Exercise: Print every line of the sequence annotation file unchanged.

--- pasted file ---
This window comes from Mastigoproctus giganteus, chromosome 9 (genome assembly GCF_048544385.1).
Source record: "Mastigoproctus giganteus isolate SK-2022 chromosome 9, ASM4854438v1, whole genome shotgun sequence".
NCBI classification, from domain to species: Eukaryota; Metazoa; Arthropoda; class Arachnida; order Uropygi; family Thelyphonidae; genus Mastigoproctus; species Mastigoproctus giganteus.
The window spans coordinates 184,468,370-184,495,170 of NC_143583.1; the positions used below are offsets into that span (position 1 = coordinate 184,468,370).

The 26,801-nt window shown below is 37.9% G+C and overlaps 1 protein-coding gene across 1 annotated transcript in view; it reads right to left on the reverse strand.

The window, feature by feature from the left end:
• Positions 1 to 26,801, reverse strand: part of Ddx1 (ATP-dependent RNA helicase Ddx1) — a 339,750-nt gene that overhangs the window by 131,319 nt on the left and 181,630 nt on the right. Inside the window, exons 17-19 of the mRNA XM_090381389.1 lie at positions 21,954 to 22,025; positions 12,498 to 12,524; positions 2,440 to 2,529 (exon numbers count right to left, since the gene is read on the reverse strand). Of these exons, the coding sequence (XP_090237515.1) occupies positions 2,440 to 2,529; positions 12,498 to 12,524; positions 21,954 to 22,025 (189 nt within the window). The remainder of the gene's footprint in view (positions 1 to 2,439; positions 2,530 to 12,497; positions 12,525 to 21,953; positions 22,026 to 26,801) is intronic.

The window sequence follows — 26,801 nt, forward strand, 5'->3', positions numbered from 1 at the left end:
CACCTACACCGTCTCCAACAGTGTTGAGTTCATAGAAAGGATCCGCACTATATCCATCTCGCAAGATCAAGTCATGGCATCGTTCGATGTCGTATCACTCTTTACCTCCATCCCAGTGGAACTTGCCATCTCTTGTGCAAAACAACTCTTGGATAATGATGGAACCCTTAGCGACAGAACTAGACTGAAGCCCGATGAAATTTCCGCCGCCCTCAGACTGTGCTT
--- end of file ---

This window comes from Mastigoproctus giganteus, chromosome 9 (genome assembly GCF_048544385.1).
Source record: "Mastigoproctus giganteus isolate SK-2022 chromosome 9, ASM4854438v1, whole genome shotgun sequence".
NCBI classification, from domain to species: Eukaryota; Metazoa; Arthropoda; class Arachnida; order Uropygi; family Thelyphonidae; genus Mastigoproctus; species Mastigoproctus giganteus.
The window spans coordinates 184,468,370-184,495,170 of NC_143583.1; the positions used below are offsets into that span (position 1 = coordinate 184,468,370).

The 26,801-nt window shown below is 37.9% G+C and overlaps 1 protein-coding gene across 1 annotated transcript in view; it reads right to left on the reverse strand.

The window, feature by feature from the left end:
• Positions 1 to 26,801, reverse strand: part of Ddx1 (ATP-dependent RNA helicase Ddx1) — a 339,750-nt gene that overhangs the window by 131,319 nt on the left and 181,630 nt on the right. Inside the window, exons 17-19 of the mRNA XM_090381389.1 lie at positions 21,954 to 22,025; positions 12,498 to 12,524; positions 2,440 to 2,529 (exon numbers count right to left, since the gene is read on the reverse strand). Of these exons, the coding sequence (XP_090237515.1) occupies positions 2,440 to 2,529; positions 12,498 to 12,524; positions 21,954 to 22,025 (189 nt within the window). The remainder of the gene's footprint in view (positions 1 to 2,439; positions 2,530 to 12,497; positions 12,525 to 21,953; positions 22,026 to 26,801) is intronic.

The window sequence follows — 26,801 nt, forward strand, 5'->3', positions numbered from 1 at the left end:
CACCTACACCGTCTCCAACAGTGTTGAGTTCATAGAAAGGATCCGCACTATATCCATCTCGCAAGATCAAGTCATGGCATCGTTCGATGTCGTATCACTCTTTACCTCCATCCCAGTGGAACTTGCCATCTCTTGTGCAAAACAACTCTTGGATAATGATGGAACCCTTAGCGACAGAACTAGACTGAAGCCCGATGAAATTTCCGCCGCCCTCAGACTGTGCTT